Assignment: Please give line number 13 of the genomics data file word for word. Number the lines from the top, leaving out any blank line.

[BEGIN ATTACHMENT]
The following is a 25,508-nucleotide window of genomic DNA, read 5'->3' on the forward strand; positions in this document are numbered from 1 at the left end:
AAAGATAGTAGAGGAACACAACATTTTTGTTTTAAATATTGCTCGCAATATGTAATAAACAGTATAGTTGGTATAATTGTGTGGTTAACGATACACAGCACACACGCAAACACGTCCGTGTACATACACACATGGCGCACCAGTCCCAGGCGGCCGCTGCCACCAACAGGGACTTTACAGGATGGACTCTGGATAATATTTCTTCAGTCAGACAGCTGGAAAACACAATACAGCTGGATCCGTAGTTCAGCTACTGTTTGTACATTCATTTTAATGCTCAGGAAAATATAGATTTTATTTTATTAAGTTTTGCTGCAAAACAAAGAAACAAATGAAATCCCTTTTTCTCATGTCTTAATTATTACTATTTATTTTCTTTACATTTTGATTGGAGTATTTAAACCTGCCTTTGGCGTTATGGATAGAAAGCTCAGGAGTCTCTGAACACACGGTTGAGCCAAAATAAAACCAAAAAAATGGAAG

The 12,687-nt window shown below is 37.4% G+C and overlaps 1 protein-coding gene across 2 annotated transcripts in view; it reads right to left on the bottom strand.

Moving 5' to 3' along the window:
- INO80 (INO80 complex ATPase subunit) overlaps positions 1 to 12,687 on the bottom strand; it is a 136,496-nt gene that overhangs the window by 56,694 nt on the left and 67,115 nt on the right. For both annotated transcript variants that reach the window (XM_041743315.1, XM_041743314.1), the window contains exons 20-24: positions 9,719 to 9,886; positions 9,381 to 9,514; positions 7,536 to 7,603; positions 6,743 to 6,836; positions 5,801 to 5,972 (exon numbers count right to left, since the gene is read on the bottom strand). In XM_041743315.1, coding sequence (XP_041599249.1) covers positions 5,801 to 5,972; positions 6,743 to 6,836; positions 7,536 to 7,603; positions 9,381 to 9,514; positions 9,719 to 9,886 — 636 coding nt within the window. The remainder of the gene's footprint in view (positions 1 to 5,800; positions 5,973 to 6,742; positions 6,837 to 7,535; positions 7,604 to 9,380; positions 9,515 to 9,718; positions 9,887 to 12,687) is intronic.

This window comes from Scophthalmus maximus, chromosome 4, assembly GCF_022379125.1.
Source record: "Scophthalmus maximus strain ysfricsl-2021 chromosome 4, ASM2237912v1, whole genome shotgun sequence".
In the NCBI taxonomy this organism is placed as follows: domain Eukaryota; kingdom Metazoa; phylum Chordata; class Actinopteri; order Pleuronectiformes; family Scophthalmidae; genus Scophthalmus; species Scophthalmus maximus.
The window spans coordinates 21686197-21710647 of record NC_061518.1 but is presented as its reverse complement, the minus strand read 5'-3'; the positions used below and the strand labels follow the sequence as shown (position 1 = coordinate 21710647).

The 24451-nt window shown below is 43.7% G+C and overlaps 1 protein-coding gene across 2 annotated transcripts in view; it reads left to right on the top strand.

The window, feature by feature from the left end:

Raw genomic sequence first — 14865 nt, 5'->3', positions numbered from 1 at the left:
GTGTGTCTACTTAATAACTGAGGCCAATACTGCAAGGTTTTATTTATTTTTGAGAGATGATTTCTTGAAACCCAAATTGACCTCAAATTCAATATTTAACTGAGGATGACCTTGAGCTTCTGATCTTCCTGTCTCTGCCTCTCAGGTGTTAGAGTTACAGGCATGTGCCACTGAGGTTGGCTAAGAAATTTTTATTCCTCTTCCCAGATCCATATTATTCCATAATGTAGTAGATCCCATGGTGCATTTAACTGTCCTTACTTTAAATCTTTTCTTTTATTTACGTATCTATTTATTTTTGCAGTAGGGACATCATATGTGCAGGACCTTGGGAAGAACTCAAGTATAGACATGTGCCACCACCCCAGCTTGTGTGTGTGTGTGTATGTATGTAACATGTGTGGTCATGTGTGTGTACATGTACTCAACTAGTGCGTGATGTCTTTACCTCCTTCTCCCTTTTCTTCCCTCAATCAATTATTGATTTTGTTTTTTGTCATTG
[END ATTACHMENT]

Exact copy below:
GTGTGTCTACTTAATAACTGAGGCCAATACTGCAAGGTTTTATTTATTTTTGAGAGATGATTTCTTGAAACCCAAATTGACCTCAAATTCAATATTTAACTGAGGATGACCTTGAGCTTCTGATCTTCCTGTCTCTGCCTCTCAGGTGTTAGAGTTACAGGCATGTGCCACTGAGGTTGGCTAAGAAATTTTTATTCCTCTTCCCAGATCCATATTATTCCATAATGTAGTAGATCCCATGGTGCATTTAACTGTCCTTACTTTAAATCTTTTCTTTTATTTACGTATCTATTTATTTTTGCAGTAGGGACATCATATGTGCAGGACCTTGGGAAGAACTCAAGTATAGACATGTGCCACCACCCCAGCTTGTGTGTGTGTGTGTATGTATGTAACATGTGTGGTCATGTGTGTGTACATGTACTCAACTAGTGCGTGATGTCTTTACCTCCTTCTCCCTTTTCTTCCCTCAATCAATTATTGATTTTGTTTTTTGTCATTG